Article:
What is it?
The only program for teachers to target Perkins Loans specifically, this option aids those who specialize in specific subjects or serve schools in low-income communities.
Which loans qualify?
Only Perkins Loans qualify for this specific cancellation program. While this loan does have federal backing, your school is actually your lender.
Teachers in the following capacities are eligible for Perkins Loan cancellation:
How much debt can be forgiven?
Up to 100% of your Perkins Loan debt can be canceled through this program.
How do I apply?
To apply for Perkins Loan forgiveness under this program, you must contact the school that issued the loan or the loan servicer they have designated to manage your debt.
In addition to these federal programs, many states offer specific student loan forgiveness programs to reward those who dedicate themselves to teaching. The American Federation of Teachers maintains an extensive database of state- and city-level aid initiatives, which you can explore here. Below, we’ll describe some of the major programs available across the country.
This program helps Arkansas teachers who work in areas where teaching professionals are scarce or in “teacher shortage” academic subjects. The state will pay up to $3,000 of qualifying teachers’ federal loans per year for up to three years ($9,000 in total). Minority teachers who meet this standard are eligible for an additional $1,000 a year (up to $12,000 in total). To learn more about this program and to apply, visit this website.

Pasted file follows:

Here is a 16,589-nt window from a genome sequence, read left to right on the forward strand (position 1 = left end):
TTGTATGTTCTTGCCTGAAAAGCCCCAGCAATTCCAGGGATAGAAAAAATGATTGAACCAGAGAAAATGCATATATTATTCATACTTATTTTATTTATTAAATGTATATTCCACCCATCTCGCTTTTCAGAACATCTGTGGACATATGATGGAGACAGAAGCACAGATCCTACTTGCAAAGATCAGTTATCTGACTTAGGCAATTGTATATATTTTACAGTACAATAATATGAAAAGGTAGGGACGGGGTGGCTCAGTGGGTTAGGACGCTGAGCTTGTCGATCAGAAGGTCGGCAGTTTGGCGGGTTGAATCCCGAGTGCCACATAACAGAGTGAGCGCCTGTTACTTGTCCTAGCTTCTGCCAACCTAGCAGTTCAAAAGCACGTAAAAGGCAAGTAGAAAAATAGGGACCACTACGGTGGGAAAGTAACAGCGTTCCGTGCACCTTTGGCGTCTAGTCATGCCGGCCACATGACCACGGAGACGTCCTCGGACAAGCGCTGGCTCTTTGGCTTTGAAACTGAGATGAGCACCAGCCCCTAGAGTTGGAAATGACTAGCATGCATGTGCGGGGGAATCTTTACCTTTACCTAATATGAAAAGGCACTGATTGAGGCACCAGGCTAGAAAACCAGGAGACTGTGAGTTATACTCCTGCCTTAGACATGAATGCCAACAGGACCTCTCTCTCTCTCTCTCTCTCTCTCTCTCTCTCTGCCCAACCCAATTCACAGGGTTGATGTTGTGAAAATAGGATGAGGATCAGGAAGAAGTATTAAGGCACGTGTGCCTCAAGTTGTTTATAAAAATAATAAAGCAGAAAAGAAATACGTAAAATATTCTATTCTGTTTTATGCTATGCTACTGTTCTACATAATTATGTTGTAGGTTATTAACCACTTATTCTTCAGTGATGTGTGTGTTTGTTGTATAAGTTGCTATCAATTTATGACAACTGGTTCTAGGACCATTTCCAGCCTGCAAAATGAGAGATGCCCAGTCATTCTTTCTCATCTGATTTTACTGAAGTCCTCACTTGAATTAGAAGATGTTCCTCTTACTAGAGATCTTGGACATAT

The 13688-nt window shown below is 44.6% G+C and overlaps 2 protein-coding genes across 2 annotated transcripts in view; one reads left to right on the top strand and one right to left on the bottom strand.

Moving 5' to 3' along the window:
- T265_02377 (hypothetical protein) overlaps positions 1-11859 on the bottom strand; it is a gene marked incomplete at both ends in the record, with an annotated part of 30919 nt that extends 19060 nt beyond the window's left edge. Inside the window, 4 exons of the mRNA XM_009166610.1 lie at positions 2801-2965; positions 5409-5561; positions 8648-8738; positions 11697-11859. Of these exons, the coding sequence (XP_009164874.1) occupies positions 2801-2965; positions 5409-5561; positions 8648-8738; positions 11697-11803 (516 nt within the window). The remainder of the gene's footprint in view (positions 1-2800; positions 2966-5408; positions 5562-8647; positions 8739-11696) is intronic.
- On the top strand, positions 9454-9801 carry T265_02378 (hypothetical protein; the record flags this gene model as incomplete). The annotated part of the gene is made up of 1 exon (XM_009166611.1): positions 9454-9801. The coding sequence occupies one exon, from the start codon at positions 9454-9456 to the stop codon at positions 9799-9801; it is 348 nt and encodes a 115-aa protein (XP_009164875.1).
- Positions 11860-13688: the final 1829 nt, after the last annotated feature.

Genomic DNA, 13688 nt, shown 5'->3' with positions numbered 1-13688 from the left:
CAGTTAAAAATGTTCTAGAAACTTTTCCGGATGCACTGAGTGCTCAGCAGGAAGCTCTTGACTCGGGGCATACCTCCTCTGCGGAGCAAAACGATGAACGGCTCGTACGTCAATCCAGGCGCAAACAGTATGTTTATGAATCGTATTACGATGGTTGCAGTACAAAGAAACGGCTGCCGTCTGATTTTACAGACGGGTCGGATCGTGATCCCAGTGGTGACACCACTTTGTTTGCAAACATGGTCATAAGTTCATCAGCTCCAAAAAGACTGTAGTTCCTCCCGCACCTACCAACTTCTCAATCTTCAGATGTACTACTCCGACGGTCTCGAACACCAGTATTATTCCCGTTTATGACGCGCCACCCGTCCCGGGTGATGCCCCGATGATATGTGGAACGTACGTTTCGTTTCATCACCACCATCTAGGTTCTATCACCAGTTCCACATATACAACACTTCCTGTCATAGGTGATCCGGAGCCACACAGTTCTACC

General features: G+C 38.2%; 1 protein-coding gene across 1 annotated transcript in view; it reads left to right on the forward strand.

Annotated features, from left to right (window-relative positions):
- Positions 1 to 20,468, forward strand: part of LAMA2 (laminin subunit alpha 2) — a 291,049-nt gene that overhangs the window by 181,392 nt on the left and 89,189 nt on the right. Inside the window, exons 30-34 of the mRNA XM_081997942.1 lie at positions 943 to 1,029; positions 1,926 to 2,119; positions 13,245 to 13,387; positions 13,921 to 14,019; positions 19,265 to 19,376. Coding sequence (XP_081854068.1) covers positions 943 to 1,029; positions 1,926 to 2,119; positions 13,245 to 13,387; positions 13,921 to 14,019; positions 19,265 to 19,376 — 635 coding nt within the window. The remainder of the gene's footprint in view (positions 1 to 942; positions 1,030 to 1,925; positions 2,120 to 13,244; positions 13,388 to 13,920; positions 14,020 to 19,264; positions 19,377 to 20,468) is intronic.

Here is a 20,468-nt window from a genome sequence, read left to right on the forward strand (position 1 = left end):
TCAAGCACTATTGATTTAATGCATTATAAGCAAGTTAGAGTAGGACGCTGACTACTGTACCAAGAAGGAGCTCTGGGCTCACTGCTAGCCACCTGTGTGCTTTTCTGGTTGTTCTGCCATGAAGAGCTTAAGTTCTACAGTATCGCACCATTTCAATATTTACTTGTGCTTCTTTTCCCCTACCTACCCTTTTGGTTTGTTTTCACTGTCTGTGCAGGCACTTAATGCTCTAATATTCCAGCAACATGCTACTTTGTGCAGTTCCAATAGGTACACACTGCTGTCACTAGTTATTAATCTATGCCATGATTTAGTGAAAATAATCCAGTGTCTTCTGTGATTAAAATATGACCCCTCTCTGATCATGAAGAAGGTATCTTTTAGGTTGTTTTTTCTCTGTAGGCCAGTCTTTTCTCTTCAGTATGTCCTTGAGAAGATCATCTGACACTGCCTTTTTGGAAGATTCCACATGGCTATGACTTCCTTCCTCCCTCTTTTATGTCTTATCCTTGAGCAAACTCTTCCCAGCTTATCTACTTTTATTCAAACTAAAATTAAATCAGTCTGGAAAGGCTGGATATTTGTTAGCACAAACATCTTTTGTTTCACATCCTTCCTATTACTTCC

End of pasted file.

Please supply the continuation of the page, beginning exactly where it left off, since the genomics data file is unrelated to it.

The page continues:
Unlike most other programs on this list, this initiative offers a specific loan for those who study at a Delaware state university with the intention of acquiring a teaching certification. Upon graduation, that loan is forgiven at a fixed rate of exchange: For every year spent teaching in a Delaware public school, one year of college debt is eliminated.
Preference for this program is given to teachers in math, science, and special education, as well those working in designated “shortage areas.” To learn more about this program and to apply, visit this website.
If an Illinois teacher qualifies for the federal Teacher Loan Forgiveness program (described above), the state will contribute an additional $5,000 to help them eliminate their debt.
You must submit your application to the Illinois Department of Education within six months of qualifying for the federal program. Also, when funding is too low to help all eligible applicants, forgiveness is dispersed in the order of when the applications are received – all the more reason not to delay. To learn more about this program and to apply, visit this website.
Intended for Maryland educators working in under performing schools, this program offers a significant repayment of federal loans in exchange for teaching service in the state.
Applicants must have attended college in Maryland, make less than $60,000 a year, and teach in an eligible state school.
Award totals vary depending on the size of the debt. Those with more than $75,000 in debt, for instance, can receive up to $10,000 in aid each year for three years ($30,000 in total). To learn more about this program and to apply, visit this website.
This program helps teachers in critical shortage regions of Mississippi or those who teach subjects for which few educators are qualified. Teachers must also hold an “Alternate Route” teaching license and cannot have already utilized other state and federal loan forgiveness programs.
Teachers can receive up to $3,000 in repayment per year for a maximum of four years ($12,000 total), although they’ll need to re-certify their eligibility each year. To learn more about this program and to apply, visit this website.
This initiative is designed to help Montana educators working in much-needed subject areas or economically depressed areas of the state. Applicants can receive up to $3,000 per year in loan repayments for no more than four years ($12,000 total). To learn more about this program and to apply, visit this website.